p> Let’s say you are one of the most revered Italian saddle makers. Your products have been ubiquitous amongst professional and recreational riders alike. Each of the last 3 decades can almost be defined by a saddle of your design: the Turbo(matic), Flite, and the SLR. You recently made a complete redesign of the Flite while still offering a Flite “Classic”. But the Turbomatic, which has an almost cult-like following, has been out of production for about a decade, so it’s not so easily returned to the market. What should you do: go all-out on nostaglia by simply duplicating the tooling for the original saddle, or do you keep the contours of the original while using your most up-to-date construction techniques?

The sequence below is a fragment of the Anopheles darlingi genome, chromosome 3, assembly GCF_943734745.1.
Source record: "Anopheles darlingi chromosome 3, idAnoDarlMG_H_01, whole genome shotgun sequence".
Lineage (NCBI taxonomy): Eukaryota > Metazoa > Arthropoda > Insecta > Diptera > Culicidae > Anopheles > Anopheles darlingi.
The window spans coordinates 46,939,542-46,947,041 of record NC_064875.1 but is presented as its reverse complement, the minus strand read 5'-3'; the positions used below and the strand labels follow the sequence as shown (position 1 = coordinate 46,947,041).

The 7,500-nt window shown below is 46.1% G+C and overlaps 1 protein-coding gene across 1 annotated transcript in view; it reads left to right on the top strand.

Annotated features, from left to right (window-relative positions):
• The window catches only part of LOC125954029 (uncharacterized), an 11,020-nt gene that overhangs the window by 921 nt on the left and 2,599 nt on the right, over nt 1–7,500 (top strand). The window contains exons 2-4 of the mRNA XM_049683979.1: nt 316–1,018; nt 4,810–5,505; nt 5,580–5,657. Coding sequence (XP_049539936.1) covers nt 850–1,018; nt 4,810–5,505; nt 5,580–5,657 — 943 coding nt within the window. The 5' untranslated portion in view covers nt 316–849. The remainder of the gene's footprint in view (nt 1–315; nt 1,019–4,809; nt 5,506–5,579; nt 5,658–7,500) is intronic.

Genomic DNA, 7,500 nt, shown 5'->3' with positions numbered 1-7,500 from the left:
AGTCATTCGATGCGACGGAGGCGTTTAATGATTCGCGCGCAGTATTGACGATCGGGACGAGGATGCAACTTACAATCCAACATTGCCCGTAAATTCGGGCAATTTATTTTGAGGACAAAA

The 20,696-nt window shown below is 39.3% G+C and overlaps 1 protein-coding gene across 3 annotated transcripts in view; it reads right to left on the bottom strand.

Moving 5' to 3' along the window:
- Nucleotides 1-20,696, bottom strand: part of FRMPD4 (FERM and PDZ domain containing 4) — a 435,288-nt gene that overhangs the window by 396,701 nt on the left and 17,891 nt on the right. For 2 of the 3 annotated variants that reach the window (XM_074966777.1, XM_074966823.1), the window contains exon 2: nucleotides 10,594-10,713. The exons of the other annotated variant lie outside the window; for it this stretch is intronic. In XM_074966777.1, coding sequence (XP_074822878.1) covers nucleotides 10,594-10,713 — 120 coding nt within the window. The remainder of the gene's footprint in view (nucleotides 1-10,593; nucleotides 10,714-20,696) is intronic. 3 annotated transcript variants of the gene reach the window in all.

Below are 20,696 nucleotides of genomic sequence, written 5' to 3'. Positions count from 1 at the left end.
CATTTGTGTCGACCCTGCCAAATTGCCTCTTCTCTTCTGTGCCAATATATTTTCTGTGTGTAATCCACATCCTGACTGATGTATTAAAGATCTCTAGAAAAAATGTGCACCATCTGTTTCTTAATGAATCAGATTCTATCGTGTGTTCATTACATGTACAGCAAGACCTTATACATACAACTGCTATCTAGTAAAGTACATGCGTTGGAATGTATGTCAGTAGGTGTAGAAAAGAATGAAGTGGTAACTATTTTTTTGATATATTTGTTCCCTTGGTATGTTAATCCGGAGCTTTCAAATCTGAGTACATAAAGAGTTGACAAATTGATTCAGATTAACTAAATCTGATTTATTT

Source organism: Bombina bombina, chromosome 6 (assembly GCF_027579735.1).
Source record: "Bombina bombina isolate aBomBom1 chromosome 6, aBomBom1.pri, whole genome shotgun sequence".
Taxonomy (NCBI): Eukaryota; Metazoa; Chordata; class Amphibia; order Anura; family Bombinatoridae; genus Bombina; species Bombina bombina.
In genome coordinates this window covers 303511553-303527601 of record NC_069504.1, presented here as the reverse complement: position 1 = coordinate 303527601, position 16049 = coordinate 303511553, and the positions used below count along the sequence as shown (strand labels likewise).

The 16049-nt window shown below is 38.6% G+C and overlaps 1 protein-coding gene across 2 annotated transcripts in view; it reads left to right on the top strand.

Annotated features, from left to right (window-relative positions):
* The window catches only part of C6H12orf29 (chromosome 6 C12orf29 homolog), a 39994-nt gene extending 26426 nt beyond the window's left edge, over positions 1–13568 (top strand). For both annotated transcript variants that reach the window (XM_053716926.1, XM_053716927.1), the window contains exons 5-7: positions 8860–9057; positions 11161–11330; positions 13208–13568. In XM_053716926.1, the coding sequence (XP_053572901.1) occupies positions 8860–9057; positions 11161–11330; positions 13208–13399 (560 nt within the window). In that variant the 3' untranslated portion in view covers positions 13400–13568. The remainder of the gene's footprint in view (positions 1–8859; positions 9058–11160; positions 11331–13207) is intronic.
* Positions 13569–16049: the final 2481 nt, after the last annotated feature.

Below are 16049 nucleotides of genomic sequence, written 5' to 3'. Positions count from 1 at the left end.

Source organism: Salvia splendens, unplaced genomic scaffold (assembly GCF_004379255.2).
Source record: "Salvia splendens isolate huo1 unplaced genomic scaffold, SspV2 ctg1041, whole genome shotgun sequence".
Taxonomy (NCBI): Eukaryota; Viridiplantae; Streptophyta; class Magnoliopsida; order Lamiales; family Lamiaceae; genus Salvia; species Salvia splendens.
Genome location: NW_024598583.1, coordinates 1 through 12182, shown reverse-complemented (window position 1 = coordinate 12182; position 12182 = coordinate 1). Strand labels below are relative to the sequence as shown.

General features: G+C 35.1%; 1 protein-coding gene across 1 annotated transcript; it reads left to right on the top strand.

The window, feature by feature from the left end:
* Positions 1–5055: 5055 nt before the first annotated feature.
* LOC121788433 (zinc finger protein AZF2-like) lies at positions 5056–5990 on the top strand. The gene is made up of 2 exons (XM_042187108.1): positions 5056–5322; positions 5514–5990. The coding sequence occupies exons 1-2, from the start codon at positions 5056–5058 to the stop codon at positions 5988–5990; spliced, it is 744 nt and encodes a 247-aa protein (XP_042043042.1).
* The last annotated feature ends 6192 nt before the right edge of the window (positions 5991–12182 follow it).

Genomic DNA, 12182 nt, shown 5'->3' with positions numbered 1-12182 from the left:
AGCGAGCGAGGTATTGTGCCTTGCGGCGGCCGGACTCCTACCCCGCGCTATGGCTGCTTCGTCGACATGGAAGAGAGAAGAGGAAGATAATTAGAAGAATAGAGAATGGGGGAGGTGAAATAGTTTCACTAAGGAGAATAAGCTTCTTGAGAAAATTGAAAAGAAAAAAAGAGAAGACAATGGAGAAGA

For Selle Italia, they pride themselves at having a forward-looking attitude. The new Turbomatic’s shape is familiar enough, but the shell and rails bear little resemblance to the 350gr+ boat anchor of old.
pix from Interbike after the jump.
p>As the sales of “relieved” saddles (with a cutout to reduce pressure on your taint) edge out the solid saddles in this class, Selle Italia is saavy enough to simultaneously introduce a “Gel Flow” version, seen below.